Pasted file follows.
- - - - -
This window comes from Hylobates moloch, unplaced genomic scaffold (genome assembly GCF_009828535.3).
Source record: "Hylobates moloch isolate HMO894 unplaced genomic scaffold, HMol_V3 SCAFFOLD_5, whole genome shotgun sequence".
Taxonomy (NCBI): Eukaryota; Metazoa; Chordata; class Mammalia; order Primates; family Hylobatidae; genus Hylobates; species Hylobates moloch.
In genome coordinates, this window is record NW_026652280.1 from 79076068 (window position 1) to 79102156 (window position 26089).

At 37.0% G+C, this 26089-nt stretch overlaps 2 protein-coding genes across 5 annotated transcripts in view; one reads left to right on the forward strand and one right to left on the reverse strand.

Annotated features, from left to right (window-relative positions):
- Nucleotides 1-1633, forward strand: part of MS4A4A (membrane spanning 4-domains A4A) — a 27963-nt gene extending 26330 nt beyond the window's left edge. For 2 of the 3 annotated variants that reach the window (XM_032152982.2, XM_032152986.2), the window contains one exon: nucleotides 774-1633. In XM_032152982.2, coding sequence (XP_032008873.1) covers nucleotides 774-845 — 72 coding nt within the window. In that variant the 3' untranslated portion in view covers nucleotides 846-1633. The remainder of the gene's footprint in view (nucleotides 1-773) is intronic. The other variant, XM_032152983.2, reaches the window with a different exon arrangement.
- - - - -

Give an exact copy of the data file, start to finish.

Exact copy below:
This window comes from Hylobates moloch, unplaced genomic scaffold (genome assembly GCF_009828535.3).
Source record: "Hylobates moloch isolate HMO894 unplaced genomic scaffold, HMol_V3 SCAFFOLD_5, whole genome shotgun sequence".
Taxonomy (NCBI): Eukaryota; Metazoa; Chordata; class Mammalia; order Primates; family Hylobatidae; genus Hylobates; species Hylobates moloch.
In genome coordinates, this window is record NW_026652280.1 from 79076068 (window position 1) to 79102156 (window position 26089).

At 37.0% G+C, this 26089-nt stretch overlaps 2 protein-coding genes across 5 annotated transcripts in view; one reads left to right on the forward strand and one right to left on the reverse strand.

Annotated features, from left to right (window-relative positions):
- Nucleotides 1-1633, forward strand: part of MS4A4A (membrane spanning 4-domains A4A) — a 27963-nt gene extending 26330 nt beyond the window's left edge. For 2 of the 3 annotated variants that reach the window (XM_032152982.2, XM_032152986.2), the window contains one exon: nucleotides 774-1633. In XM_032152982.2, coding sequence (XP_032008873.1) covers nucleotides 774-845 — 72 coding nt within the window. In that variant the 3' untranslated portion in view covers nucleotides 846-1633. The remainder of the gene's footprint in view (nucleotides 1-773) is intronic. The other variant, XM_032152983.2, reaches the window with a different exon arrangement.